12-03-2020  2:46 am   •   PDX and SEA Weather
MLK Breakfast 2021 Save the Date
  • 1
  • 2
  • 3
  • 4

NORTHWEST NEWS

Merkley, Clay Propose Constitutional Amendment to Close Slavery Loophole in 13th Amendment

Indisputably racist exception permitting slavery as punishment for crime has fueled systemic racism in criminal justice for 150 years

Police Guide That Calls BLM a Terrorist Group Draws Outrage

The document contains misinformation and inflammatory rhetoric that could incite officers against protesters and people of color, critics said

Man in Jail after Shooting Black Teen in Ashland

A 47-year-old man is in custody in Jackson County jail charged with shooting and killing a Black teen in Ashland on November 27

Oregon Reports Record Number of Daily COVID-19 Cases

The number of COVID-19 related hospitalizations also continues to surge with 529 people hospitalized — a 209% increase since the start of the month

NEWS BRIEFS

Commissioner Fritz Directs Portland Parks & Rec to Remove the Name 'Custer Park'

The park at SW 21st Avenue and Capitol Hill Road will temporarily be known as “A Park” as PP&R engages with the community to...

Oregonians May Qualify for Help Paying for Health Insurance

The deadline to apply for coverage is Tuesday, December 15. ...

Additional Food Benefits To Be Distributed in December

The Oregon Department of Human Service will issue emergency supplemental allotments to Supplemental Nutrition Assistance Program...

Multnomah County Opens Applications for Restaurant and Food Cart COVID-19 Relief Grants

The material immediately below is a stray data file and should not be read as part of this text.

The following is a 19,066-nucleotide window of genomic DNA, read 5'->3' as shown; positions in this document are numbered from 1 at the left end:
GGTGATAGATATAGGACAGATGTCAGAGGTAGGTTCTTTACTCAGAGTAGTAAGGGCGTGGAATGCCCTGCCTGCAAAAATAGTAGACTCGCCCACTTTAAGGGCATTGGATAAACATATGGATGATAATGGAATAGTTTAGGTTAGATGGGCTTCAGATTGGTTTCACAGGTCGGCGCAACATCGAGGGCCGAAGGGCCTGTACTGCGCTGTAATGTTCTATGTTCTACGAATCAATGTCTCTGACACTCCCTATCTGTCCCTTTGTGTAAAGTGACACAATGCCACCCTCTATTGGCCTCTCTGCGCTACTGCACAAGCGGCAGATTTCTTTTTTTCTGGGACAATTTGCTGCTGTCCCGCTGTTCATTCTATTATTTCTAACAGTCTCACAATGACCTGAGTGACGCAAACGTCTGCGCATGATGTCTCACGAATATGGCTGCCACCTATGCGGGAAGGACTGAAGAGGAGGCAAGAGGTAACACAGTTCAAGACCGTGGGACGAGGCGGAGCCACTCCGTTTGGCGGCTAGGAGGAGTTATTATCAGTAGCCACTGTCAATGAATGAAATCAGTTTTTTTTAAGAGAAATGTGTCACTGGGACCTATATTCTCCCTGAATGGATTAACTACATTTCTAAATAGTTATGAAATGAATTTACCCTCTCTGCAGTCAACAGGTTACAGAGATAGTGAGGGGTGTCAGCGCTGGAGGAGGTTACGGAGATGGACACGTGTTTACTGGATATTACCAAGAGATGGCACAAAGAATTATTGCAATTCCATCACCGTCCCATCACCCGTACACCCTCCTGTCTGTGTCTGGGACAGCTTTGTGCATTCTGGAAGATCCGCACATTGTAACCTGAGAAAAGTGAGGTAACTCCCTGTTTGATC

Caterers, B&Bs and benevolent groups can also apply; application deadline is Tuesday, Dec. 15 ...

OHS Shares Update on Afro-American Heritage Bicentennial Commemorative Quilt Conservation Efforts

The historical quilt was damaged during a vandalism incident at the Oregon Historical Society’s downtown facility last month ...

85-year-old woman killed, son arrested

ALBANY, Ore. (AP) — A man was arrested Tuesday east of Albany after the Linn County Sheriff’s Office received a 911 hang-up call, investigated and discovered his 85-year-old mother had been killed.Kris Fiala, 54, was arraigned on Wednesday in Linn County Circuit Court on charges of...

COVID-19 outbreak at employment department slows operations

SALEM, Ore. (AP) — An 11-person COVID-19 outbreak at the Wilsonville office of the Oregon Employment Department will likely cause further delays in handling claims, officials said.The outbreak “will cause real disruptions in our ability to get work at the pace we have been,”...

Vanderbilt women's soccer player receives SEC football honor

NASHVILLE, Tenn. (AP) — The Southeastern Conference has named Vanderbilt kicker Sarah Fuller as the league's co-special teams player of the week after she made history becoming the first woman to play in a Power 5 conference football game. Fuller shared the award Monday with Florida punt...

Vanderbilt K Fuller becomes first woman to play in Power 5

COLUMBIA, Mo. (AP) — Sarah Fuller was playing around with a teammate a couple months ago when she kicked a soccer ball through the uprights from 45 yards away. She joked about being able to kick a football with teammates during the Southeastern Conference soccer tournament. On Saturday, she...

OPINION

All Eyes on Georgia

Senate control is crucial for the nation ...

Thanksgiving 2020: Grateful for New Hope and New Direction in Our Nation

This hasn’t been a normal year, and it isn’t going to be a normal Thanksgiving. ...

No Time to Rest

After four years under a Trump administration, we see there is a lot of work to be done. ...

Could America Learn a COVID-19 Lesson from Rwanda?

As of October 28, in a country of just over twelve million people, they have experienced only 35 deaths from the coronavirus ...

AFRICAN AMERICANS IN THE NEWS

US to block goods from Chinese company over rights abuses

WASHINGTON (AP) — The U.S. said Wednesday it would block imports from a major Chinese producer of cotton goods because of its reliance on workers detained as part of a crackdown on ethnic minorities in China's northwest.Customs and Border Protection issued an order halting shipments from the...

Survey finds race- and sex-based harassment 'common' at FEMA